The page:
But Monday, as boosters push Durham's modern image as The City of Medicine, reminders of tobacco's toxic effects were posted on downtown streets. "No smoking, including electronic cigarettes, on this sidewalk" is the message on more than 100 signs posted around town.
The message, from the Durham County Health Department, could affect people like Vernadell Carrington.
Carrington said she works across from the CCB Plaza. "Where I work at, here, a lot of people smoke, I stand out here, I see a lot of people sitting in the park, smoking!"
The signs are part of the county's effort to educate the public. The health department developed rules to regulate smoking in public areas, including sidewalks and parks, years ago. Michael Scott of the National African American Tobacco Prevention Network was the county's tobacco educator at the time.
"While I was there, the enforcement piece was more about education and then referring folks, if they're interested, to smoking cessation classes," said Scott. "Classes where they could learn how to quit smoking."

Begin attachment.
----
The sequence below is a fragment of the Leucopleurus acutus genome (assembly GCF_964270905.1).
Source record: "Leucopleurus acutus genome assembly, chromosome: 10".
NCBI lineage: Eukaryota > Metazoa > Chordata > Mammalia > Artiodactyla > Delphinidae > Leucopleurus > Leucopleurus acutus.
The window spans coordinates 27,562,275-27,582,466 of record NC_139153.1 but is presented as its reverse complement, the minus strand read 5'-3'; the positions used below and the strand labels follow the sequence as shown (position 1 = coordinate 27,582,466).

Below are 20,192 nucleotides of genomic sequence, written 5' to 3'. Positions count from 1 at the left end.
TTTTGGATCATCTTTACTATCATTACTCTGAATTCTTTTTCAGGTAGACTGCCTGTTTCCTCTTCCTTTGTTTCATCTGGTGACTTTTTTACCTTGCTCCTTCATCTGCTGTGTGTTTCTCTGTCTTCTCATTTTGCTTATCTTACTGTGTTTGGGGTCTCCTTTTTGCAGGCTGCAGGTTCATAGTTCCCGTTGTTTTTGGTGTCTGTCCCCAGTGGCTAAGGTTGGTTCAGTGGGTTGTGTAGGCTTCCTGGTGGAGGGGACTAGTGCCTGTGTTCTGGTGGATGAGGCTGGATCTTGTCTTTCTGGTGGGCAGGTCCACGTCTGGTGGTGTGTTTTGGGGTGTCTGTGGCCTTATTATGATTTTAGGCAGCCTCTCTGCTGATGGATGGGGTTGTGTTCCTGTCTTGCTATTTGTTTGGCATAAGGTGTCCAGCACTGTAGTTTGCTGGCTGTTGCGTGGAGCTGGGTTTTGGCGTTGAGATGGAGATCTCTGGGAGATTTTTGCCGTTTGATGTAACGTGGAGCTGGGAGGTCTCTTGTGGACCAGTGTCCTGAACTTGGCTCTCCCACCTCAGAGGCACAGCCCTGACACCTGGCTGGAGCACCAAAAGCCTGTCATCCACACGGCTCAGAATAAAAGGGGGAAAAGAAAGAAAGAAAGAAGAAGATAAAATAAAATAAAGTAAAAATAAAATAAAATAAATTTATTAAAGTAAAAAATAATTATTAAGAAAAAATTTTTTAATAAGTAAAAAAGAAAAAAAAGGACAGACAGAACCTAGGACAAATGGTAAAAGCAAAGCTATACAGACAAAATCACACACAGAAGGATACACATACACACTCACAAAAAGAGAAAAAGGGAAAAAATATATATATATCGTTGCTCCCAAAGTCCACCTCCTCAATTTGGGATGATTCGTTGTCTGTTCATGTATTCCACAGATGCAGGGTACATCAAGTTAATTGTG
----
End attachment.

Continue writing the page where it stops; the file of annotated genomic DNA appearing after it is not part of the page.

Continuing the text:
Carrington, who started smoking as a teenager, said it's a hard habit to break as an adult. "I'm trying to quit, because I have diabetes."
She said the signs could help her on her journey away from tobacco use. "My thing is, I don't smoke inside my house," Carrington said.
The rules, part of an ordinance regulating smoking in Durham's public areas, call for a $50 fine if a smoker is cited by "a person authorized by...County Commissioners or the City Council" but does not specify who that person might be.
But Scott, the tobacco opponent who applauded the use of the signs, said, "We're not trying to punish folks for being addicted to a product that was created to addict them. So it's about protecting the public health, educating folks to where smoking is not allowed."
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